Construction late payment worsening says Data firm

construction late payment getting worse

Construction late payment is getting worse according to the latest data from Creditsafe. More than half of all business invoices sent to construction firms were paid late last year analysis has found.

The proportion of late invoices “significantly increased” to 52.9 per cent across the sector in 2022, a rise of 13 per cent compared with 2021.

Data company Creditsafe looked at 21 sectors and found that only two other sectors performed worse. These being water and waste at 58 per cent and mining and quarrying mining and quarrying.

More alarmingly, the construction’s year-on-year change was the worst of any of the sectors. That includes the hospitality sector which has been hit hard.

The company analysed more than 100 million invoices from accounts receivable departments across the two years to reveal the results.

Builders not getting paid

Builders are not just small limited companies. They are often sole traders or self employed individuals.

Federation of Master Builders (FMB) chief executive Brian Berry stated that construction late payment is “a real issue for small, local builders who are cashflow-reliant”.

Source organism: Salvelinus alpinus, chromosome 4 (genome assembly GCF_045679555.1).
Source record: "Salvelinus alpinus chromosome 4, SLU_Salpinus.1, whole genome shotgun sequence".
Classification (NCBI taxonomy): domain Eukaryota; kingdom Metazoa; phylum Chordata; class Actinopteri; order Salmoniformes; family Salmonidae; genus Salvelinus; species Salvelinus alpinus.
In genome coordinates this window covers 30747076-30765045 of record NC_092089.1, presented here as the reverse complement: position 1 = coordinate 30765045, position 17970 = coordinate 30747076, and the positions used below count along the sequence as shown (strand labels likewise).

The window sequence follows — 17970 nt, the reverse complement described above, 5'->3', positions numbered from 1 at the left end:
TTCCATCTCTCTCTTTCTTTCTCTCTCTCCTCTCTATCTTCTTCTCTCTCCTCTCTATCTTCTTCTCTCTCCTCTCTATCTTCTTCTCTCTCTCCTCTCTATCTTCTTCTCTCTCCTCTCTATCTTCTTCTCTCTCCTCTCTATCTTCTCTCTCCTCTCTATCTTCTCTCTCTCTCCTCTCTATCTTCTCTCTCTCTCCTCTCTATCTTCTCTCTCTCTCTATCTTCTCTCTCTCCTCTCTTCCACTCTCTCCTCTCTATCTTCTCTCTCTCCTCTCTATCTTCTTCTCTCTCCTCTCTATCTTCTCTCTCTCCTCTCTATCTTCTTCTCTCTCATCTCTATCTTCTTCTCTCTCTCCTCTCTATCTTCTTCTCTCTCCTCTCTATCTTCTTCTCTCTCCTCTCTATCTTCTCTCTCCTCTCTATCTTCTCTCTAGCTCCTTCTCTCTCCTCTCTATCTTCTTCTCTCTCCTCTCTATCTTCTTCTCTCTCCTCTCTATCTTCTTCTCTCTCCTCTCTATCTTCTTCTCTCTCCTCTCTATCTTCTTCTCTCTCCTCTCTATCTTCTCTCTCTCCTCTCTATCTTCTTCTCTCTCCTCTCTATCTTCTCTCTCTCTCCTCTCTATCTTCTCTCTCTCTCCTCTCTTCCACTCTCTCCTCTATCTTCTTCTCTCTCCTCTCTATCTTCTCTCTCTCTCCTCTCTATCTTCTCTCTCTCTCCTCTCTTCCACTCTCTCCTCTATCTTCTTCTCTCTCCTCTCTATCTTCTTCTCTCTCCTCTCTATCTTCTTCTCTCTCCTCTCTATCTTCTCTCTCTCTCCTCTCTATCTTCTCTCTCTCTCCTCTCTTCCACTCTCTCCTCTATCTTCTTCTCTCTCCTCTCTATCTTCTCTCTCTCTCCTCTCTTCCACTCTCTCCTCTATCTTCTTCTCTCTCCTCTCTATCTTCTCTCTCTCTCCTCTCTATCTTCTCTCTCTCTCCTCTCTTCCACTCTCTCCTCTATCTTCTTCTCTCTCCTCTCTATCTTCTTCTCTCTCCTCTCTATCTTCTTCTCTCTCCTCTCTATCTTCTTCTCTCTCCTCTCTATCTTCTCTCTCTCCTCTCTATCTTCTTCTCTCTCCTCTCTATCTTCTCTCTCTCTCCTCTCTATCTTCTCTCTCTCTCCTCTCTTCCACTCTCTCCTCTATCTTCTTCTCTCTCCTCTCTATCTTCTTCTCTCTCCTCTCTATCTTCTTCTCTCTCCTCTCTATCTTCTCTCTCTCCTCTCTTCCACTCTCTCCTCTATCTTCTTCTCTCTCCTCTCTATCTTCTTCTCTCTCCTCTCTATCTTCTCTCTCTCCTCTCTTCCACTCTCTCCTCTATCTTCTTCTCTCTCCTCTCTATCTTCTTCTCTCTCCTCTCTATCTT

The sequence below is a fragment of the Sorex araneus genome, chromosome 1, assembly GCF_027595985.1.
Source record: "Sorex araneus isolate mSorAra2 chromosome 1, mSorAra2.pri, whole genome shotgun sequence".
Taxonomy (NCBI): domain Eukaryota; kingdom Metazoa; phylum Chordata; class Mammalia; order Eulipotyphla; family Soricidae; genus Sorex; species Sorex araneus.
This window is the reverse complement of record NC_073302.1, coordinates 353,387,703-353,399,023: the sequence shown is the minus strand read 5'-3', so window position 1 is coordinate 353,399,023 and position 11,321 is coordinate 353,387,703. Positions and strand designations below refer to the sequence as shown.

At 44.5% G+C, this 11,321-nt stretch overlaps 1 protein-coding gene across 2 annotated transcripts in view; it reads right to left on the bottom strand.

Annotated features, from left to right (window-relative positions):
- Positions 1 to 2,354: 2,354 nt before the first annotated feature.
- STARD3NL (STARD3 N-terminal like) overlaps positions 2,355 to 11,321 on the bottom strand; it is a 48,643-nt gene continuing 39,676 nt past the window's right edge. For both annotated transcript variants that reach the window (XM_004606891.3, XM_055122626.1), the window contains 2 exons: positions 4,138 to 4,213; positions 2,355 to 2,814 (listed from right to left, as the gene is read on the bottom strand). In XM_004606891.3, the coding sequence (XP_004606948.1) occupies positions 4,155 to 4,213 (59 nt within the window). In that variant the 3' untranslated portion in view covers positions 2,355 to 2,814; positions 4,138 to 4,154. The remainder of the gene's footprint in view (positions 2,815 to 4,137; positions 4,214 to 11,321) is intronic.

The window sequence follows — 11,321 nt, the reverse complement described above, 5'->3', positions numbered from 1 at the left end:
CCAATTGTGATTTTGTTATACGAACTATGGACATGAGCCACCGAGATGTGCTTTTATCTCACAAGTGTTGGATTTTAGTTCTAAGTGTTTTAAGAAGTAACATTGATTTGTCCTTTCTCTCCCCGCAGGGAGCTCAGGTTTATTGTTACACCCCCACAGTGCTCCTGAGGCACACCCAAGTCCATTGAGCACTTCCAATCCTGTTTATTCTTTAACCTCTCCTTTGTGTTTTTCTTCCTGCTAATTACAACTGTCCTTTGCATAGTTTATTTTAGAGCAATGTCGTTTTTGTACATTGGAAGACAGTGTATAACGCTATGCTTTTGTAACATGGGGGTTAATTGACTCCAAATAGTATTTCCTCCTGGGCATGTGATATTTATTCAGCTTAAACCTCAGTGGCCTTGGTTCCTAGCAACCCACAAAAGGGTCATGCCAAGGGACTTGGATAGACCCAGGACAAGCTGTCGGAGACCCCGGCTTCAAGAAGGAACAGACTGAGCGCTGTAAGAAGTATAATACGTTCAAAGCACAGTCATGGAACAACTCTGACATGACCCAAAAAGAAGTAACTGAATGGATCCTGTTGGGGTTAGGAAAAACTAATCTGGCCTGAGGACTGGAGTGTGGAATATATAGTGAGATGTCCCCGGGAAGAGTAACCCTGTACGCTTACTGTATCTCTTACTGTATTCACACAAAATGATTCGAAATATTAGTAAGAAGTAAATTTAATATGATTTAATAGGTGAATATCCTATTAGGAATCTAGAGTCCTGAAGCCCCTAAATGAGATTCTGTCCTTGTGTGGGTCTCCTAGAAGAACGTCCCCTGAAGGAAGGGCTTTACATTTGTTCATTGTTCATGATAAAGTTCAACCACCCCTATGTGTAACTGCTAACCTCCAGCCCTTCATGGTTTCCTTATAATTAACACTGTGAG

“Unfortunately, the industry is facing a tough time with fluctuating prices with margins being squeezed as prices go up, which has led to increased insolvencies,” he added. “SME builders are often at the bottom of the supply chain and can find themselves being paid late due to payment issues further up the chain, which is why it’s important that everyone is paid on time.

“What is needed is a genuine effort by government to ensure that the Prompt Payment Code is enforced, otherwise jobs and company liquidations will be at risk.”

Creditsafe UK and Ireland chief executive Chris Robertson said cashflow was often a “critical concern” for small businesses.

“They rely on a steady income stream to cover expenses and maintain operations. When a payment from a customer is delayed or not received at all, it can create a significant financial strain, and in some cases can even result in being unable to meet their financial obligations and possible closure,” he added.

Survival is the main goal for many SMEs

A survey reported last week that a quarter of SMEs see survival as their main goal in 2023.

Meanwhile, the vast majority – 75.2 per cent – of construction companies with fewer than 250 employees reported that their energy costs had risen over the past six months; 60.7 per cent noted an impact on profitability; and 43.6 per cent said they had to access additional finance purely to cover higher bills.

The squeeze is not only just affecting SME firms but also the self employed too. Not getting paid is not an option for many who operate hand to mouth as the saying goes.



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